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Smithsonian Magazine: Endangered Site: The Hill of Tara, Ireland
international | history and heritage | other press Friday February 27, 2009 11:16 by TaraWatch info at tarawatch dot org
Smithsonian Magazine's March issue has a feature on 15 Must-See Endangered Cultural Treasures
Smithsonian Institution, based in the US, is the world's largest museum complex and research organization composed of 19 museums, 9 research centers, and the National Zoo. The March 2009 issue features "Some of the world's most precious historic and artistic sites can be visited today—but might be gone tomorrow"
Endangered Site: The Hill of Tara, Ireland
"The harp that once through Tara's halls
The words of 19th-century Irish poet Thomas Moore still ring true, and the only music you're likely to hear around Tara nowadays is the clang of construction equipment. Several hundred acres of gentle green fields, marked by some lumps and bumps, cover this patch of County Meath in northeast Ireland. A nice place to lie down and watch the clouds scud by, perhaps, but is it any more remarkable than the rest of Ireland's lovely landscape?
Cinnte, to use an Irish expression of certitude. The archaeologically rich complex on and around the Hill of Tara is seen by many as the spiritual and historic heart of Ireland. It was the venue for rituals, battles and burials dating back to 4000 B.C. More than 100 kings were crowned at Tara, and St. Patrick is said to have stopped there to seek royal permission before spreading his message of Christianity.
In more recent history, the hill was the site of Daniel "the Liberator" O'Connell's 1843 "monster meeting," a massive political demonstration that rallied some 750,000 people to the cause of repudiating the country's union with Britain. Thousands of people still gather on its crest on midsummer's eve, both for the panoramic view and what one visitor calls "the sense you get there of being close to something holy."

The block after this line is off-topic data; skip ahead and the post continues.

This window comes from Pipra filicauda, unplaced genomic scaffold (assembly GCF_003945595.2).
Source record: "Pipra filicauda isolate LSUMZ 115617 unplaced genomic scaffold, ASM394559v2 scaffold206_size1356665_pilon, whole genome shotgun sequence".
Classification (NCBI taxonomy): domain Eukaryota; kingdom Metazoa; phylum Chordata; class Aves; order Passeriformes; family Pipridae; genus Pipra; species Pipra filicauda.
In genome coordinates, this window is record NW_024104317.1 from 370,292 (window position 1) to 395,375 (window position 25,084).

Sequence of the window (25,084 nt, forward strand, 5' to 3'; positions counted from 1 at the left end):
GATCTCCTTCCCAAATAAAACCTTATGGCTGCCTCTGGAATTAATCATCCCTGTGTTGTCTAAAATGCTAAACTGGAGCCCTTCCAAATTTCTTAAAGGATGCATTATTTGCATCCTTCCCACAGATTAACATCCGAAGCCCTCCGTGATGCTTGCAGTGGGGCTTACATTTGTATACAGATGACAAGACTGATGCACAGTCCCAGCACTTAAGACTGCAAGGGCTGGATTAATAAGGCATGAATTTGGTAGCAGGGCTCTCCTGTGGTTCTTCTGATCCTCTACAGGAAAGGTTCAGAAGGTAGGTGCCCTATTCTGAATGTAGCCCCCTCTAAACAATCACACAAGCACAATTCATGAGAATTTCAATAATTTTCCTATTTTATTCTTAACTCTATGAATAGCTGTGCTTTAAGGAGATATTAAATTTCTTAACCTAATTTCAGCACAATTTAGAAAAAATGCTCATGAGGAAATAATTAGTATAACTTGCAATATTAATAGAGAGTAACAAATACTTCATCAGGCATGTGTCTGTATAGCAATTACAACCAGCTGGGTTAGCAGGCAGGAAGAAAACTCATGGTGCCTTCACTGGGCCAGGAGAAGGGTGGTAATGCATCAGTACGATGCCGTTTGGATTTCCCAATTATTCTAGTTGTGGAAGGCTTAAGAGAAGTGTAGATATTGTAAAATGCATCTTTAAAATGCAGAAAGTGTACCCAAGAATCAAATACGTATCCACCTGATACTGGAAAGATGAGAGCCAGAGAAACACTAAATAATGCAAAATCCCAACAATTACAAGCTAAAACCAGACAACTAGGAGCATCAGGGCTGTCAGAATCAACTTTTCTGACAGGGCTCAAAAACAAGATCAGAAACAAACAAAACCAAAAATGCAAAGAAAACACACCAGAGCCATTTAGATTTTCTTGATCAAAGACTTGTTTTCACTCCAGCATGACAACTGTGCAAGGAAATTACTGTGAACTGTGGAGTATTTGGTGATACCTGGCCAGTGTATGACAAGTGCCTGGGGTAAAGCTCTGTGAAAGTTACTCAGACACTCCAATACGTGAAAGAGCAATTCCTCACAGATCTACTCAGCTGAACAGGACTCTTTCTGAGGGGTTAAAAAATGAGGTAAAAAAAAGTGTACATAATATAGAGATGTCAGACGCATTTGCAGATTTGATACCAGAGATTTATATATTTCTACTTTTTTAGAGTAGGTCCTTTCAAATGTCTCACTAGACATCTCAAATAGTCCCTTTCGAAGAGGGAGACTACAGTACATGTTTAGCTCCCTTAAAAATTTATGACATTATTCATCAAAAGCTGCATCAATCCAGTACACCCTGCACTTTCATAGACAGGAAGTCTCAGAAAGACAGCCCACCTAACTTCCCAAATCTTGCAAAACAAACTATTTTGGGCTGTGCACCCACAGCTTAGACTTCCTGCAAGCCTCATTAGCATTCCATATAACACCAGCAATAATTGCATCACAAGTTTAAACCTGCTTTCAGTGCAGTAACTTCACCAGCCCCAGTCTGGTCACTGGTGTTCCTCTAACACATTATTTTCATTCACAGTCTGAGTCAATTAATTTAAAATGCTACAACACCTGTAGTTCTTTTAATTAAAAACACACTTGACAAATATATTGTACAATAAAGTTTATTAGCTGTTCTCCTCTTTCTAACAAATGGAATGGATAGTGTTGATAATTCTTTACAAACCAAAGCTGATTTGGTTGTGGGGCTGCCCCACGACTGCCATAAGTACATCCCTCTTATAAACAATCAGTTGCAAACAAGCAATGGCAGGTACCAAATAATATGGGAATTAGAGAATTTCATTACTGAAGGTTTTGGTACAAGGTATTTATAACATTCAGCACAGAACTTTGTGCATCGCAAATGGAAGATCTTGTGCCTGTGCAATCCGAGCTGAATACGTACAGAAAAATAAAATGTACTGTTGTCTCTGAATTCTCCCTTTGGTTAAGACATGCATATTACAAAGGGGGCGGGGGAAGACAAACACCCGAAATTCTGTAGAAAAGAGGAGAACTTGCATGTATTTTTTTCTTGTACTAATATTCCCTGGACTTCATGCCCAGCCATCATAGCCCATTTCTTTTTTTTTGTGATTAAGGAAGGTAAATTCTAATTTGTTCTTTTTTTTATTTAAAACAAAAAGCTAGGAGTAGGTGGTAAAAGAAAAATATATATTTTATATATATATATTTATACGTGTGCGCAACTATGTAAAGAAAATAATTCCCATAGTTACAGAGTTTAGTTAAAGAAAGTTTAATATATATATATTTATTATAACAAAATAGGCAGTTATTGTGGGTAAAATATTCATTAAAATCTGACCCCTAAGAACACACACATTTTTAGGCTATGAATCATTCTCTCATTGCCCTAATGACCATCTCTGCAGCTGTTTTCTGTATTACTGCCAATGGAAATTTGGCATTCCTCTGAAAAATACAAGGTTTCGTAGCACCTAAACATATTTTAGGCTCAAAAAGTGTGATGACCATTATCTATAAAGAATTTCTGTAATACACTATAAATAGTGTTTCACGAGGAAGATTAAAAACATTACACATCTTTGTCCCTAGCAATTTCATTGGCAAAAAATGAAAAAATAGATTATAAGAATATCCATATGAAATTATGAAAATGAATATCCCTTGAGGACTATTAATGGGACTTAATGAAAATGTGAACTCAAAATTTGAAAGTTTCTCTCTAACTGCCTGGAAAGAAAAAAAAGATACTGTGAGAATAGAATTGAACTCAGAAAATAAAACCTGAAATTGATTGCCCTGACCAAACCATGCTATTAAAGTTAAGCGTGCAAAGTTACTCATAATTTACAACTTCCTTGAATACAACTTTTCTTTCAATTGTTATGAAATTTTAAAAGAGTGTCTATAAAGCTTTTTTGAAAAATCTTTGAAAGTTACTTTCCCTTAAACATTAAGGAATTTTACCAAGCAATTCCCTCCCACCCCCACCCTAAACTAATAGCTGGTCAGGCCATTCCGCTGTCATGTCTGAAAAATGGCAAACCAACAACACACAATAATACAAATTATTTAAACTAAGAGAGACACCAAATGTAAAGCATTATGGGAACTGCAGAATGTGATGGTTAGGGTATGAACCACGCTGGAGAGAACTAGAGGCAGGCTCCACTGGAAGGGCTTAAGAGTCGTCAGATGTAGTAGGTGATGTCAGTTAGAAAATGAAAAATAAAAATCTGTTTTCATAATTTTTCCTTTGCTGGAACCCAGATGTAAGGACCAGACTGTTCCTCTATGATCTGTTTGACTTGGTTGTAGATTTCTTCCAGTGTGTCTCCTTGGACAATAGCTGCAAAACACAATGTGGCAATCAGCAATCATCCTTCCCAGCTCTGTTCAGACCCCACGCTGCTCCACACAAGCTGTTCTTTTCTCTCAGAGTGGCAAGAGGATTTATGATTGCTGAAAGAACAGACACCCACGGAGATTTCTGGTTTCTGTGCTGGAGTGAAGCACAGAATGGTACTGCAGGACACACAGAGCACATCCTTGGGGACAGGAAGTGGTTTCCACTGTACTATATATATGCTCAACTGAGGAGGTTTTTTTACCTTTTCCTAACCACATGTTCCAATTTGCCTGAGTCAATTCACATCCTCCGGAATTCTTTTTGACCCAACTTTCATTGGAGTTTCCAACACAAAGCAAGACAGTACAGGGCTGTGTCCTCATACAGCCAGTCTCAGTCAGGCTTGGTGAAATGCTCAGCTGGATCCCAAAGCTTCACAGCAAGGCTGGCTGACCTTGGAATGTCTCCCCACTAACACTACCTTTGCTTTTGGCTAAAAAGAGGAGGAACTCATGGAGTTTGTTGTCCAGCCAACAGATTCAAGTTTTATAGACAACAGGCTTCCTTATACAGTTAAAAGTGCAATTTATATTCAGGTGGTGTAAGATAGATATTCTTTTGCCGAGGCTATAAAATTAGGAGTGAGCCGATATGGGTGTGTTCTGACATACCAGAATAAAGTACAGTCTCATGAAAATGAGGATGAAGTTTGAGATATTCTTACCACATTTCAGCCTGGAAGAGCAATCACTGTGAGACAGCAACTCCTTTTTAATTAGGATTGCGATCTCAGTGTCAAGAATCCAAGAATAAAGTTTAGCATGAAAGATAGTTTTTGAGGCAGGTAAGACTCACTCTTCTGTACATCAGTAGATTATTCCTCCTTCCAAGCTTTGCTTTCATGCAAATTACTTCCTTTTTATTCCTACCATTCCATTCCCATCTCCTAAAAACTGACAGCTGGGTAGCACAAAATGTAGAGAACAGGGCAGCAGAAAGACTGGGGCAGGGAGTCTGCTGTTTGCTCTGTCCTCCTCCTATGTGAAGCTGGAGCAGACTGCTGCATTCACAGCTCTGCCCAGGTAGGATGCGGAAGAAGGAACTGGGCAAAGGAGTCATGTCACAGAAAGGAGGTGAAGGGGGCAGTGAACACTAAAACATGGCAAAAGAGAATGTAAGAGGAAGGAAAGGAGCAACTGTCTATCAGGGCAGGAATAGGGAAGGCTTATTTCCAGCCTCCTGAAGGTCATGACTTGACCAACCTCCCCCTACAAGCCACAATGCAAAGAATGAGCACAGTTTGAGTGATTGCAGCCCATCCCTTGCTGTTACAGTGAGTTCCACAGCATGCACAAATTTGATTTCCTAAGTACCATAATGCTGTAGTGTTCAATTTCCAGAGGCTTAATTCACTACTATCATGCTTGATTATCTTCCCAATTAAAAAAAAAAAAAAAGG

"Tara is a part of the Irish psyche," says George Eogan, a retired Dublin archaeologist who led excavations near the hill in the 1960s. "Irish people, they know of Tara from their very early days. It's in schoolbooks and stories, even in primary school."
But Irish history now risks being consumed by the Celtic Tiger—the nickname given to Ireland's phenomenal economic expansion for more than a decade. Inevitably, a thriving economy brought demands for an expanded infrastructure. And so, in 2003, the Irish government approved construction of a new four-lane tollway, the M3, to cut through the Tara complex. Construction began in 2005, and despite a storm of public protest, the project appears unstoppable.... *
* continues at http://www.smithsonianmag.com/travel/Endangered-Cultura....html
Caption: Embedded video Youtube Video
Caption: Embedded video Youtube Video